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...Stinging Like a Bee | The Nation

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...Stinging Like a Bee

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Far more disquieting is the curious fandango (Williams calls it a "minuet") that ensued in the mid-fifties between Marshall and J. Edgar Hoover. The FBI chief started out, a decade earlier, believing Marshall to be one of Satan's emissaries, given the young lawyer's work with left-wing labor groups. The director soon came to exchange information with the NAACP, through Marshall, on "Communist activities inside civil rights groups." As far as Williams's book is concerned, Marshall wasn't selling out his convictions, since he had never made a secret of his anti-Communism. He was also being practical: The last thing African-Americans needed in the fifties was to have their progress impeded while Jim Crow was in his death throes. Marshall, who fancied himself a great persuader, maintained that he was the one using Hoover for his ends rather than the other way around.

About the Author

Gene Seymour
Gene Seymour is a film critic at Newsday and a contributor to the Oxford Companion to Jazz (Oxford University Press).

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One wishes there were a dissenting voice or two in the book to argue this contention. One also wishes there were more details about the nature of Marshall's "information" and who--or what--was hurt by his disclosures. Yet even if the more distressing aspects of the Marshall-Hoover connection were amplified here, you would still wonder, given the scope of what Marshall had already accomplished by the late fifties, whether any radical voice could persuasively challenge what Marshall told an interviewer years after chasing Communists out of the NAACP: "I did more than anybody else did and if you don't believe me ask." By any means necessary...

Marshall became more adroit at manipulating his growing prestige within the establishment's upper reaches while preserving his stature as a freedom-fighting litigator. He maintained this tricky balancing act to the end of his life, even as he ascended to what was widely believed to be his waiting seat on the Supreme Court. Williams makes it clear, however, that Lyndon Johnson's appointment of Marshall in 1967 and the subsequent confirmation were anything but certain. (In today's less civilized times, the appointment might have been scuttled altogether.) The subsequent decade's rightward drift compelled Marshall to see his position on the High Court as yet another arena for demanding human rights. Indeed, as the Court's majority became more conservative through the remainder of Marshall's life, one gets the sense that the Justice may as well have been on the other side of the bench, making arguments to an increasingly unsympathetic panel of Brethren against capital punishment and for preserving the civil rights victories he'd fought so hard to secure. He becomes sicker, angrier; life is much less fun. His skin becomes so thin that he complains to the FBI about a 1982 National Lampoon parody, written under his byline, offering guidelines for better porn movies. Altogether, not a pretty sight.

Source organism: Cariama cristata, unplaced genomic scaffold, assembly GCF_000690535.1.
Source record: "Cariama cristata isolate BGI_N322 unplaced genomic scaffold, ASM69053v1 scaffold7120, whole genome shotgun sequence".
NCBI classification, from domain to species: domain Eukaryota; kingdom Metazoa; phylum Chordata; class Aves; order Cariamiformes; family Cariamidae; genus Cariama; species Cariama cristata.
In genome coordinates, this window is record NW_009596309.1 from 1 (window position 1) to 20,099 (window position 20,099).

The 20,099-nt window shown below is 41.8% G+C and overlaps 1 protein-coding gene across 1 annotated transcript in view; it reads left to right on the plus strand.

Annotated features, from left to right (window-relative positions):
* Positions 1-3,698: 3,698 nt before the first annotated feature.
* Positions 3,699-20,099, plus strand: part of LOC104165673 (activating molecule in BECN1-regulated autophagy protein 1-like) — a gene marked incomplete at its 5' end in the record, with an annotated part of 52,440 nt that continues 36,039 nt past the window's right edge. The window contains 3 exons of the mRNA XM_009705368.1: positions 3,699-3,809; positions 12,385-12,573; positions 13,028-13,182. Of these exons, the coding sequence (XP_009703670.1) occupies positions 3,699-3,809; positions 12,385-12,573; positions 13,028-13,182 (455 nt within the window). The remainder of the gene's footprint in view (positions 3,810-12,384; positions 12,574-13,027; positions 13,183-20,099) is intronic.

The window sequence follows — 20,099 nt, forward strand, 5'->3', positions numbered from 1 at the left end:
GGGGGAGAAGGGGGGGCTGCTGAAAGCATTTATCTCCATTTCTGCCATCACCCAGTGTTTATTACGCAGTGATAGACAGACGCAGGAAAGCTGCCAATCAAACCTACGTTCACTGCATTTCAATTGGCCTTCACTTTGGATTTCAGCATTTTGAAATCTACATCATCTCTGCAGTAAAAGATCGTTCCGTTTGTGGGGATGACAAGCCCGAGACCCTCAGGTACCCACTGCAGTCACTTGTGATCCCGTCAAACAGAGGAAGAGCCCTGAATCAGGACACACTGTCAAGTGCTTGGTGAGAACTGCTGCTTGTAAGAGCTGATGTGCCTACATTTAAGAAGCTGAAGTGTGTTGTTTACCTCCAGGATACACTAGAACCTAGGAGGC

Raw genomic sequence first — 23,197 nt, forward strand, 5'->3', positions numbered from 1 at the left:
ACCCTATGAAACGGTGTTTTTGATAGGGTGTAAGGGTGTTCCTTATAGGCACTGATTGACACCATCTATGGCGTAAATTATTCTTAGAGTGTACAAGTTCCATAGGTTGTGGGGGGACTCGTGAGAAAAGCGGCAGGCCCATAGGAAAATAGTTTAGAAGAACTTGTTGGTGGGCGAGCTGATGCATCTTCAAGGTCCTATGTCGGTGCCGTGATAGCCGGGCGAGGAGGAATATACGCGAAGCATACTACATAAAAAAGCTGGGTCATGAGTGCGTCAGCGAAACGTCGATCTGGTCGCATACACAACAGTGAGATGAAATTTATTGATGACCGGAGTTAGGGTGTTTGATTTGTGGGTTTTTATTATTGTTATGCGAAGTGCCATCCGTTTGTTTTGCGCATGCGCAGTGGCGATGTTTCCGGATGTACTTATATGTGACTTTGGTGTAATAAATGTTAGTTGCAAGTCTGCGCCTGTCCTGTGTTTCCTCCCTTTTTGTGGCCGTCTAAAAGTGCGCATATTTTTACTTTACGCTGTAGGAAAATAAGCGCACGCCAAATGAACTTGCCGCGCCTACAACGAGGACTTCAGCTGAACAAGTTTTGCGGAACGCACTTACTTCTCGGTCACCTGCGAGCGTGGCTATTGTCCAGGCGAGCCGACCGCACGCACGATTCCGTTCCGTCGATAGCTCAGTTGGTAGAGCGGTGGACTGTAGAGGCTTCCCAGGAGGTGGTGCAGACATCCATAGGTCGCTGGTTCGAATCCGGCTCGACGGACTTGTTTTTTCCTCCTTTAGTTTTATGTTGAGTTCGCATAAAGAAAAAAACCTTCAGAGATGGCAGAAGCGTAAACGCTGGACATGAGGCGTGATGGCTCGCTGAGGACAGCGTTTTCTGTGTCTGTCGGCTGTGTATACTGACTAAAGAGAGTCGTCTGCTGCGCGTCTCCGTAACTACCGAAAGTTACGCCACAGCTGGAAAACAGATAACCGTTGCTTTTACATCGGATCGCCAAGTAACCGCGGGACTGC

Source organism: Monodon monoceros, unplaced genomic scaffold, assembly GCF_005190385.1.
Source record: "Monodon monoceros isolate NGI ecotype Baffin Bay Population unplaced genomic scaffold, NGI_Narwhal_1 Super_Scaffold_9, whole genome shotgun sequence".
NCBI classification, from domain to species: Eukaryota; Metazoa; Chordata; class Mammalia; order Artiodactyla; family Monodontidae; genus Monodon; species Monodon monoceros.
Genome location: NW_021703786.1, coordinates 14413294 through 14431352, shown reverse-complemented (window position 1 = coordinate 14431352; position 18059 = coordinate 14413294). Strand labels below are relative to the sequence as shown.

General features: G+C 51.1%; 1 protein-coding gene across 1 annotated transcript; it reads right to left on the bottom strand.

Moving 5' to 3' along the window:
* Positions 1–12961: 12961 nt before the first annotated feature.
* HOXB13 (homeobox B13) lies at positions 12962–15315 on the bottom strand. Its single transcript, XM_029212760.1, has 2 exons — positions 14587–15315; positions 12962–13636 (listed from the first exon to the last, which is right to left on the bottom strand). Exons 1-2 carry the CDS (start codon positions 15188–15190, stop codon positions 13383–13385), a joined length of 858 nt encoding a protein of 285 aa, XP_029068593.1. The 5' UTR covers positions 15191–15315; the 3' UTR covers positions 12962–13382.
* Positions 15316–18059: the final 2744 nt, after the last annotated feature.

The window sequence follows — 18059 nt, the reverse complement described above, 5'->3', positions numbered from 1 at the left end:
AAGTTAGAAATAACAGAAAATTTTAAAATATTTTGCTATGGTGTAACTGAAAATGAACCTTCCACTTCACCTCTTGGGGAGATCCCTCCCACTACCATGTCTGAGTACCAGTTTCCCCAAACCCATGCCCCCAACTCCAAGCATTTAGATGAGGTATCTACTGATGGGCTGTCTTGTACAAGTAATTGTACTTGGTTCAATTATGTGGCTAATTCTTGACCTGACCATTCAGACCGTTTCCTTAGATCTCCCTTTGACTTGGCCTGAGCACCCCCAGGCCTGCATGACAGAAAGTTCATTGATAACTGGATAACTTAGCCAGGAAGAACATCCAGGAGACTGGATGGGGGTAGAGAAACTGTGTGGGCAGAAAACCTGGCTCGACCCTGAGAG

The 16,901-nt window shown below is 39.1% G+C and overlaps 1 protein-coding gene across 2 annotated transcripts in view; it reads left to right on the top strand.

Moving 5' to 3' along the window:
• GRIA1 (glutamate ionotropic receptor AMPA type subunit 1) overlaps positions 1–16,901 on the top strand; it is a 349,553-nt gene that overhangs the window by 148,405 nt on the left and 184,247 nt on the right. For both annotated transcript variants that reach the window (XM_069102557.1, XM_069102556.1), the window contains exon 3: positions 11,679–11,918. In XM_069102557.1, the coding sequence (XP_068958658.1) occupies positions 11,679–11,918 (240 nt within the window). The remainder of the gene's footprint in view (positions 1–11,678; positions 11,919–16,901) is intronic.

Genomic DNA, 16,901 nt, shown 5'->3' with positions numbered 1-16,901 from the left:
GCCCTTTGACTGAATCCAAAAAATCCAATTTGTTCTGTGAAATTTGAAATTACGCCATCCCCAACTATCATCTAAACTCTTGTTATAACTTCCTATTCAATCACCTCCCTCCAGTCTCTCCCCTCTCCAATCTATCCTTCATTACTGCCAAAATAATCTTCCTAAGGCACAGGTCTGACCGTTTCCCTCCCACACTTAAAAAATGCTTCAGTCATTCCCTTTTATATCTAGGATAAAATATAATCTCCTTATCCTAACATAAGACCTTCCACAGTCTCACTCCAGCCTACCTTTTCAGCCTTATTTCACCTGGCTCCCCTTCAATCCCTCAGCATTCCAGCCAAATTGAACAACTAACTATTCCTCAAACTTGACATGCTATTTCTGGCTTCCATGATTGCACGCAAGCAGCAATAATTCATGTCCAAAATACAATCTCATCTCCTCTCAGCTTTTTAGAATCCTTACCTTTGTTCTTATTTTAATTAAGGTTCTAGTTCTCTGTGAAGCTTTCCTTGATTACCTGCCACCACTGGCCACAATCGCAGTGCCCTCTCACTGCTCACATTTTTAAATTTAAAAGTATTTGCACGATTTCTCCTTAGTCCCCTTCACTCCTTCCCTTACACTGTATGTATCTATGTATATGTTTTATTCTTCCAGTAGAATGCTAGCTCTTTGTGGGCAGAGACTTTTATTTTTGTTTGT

By the time he died in 1993, Marshall, whose seat had by then been taken by Clarence Thomas, was already being missed, even (especially?) by radicals who believed him to have become too entrenched in the establishment. And it's true that even with his contradictions showing as conspicuously as they do in this book, Marshall looks better than nearly anyone in public life right now. Williams's coda lays out both the man's legacy and the work ahead in a decent, position-paper manner. In particular, Williams notes the "unparalleled rush of immigrants entering the United States" and the concomitant "nativist backlash" from Americans along with the immigrants' own impulse to maintain as much of their culture and heritage as their upward mobility within American society will allow.

"The cutting issue today," Williams writes, "is whether different levels of wealth and opportunity will attach themselves to different classes, limiting economic mobility." Whether native-born or not, Americans with limited access to better education and jobs are going to find themselves leaning more and more on the legal strategies of social engineering pioneered by Thurgood Marshall.

Even in taking this class-based analysis, Williams diminishes neither racism's persistence nor integration's necessity. Ironically, it takes even greater courage these days for a black writer to declare in print, as Williams does, that "integration of racial groups and economic classes guarantees that everyone has an investment in the common good and a mutual concern about the nation's future."

So true. Yet such phrases don't quite resound with the force of a clarion call. At the dawn of the next century, what's needed in addition to preserving Marshall's legacy is a leap of the American imagination into newer, potentially scarier perceptions of who we are and what we are meant to become. Whatever tumult came in the wake of Brown v. Board of Education, we know we can't reverse its effect without many other things falling apart on us. The Law, as Marshall believed in it, has done its part for the twentieth century. Whose turn is it for the twenty-first? Ours, one by one.

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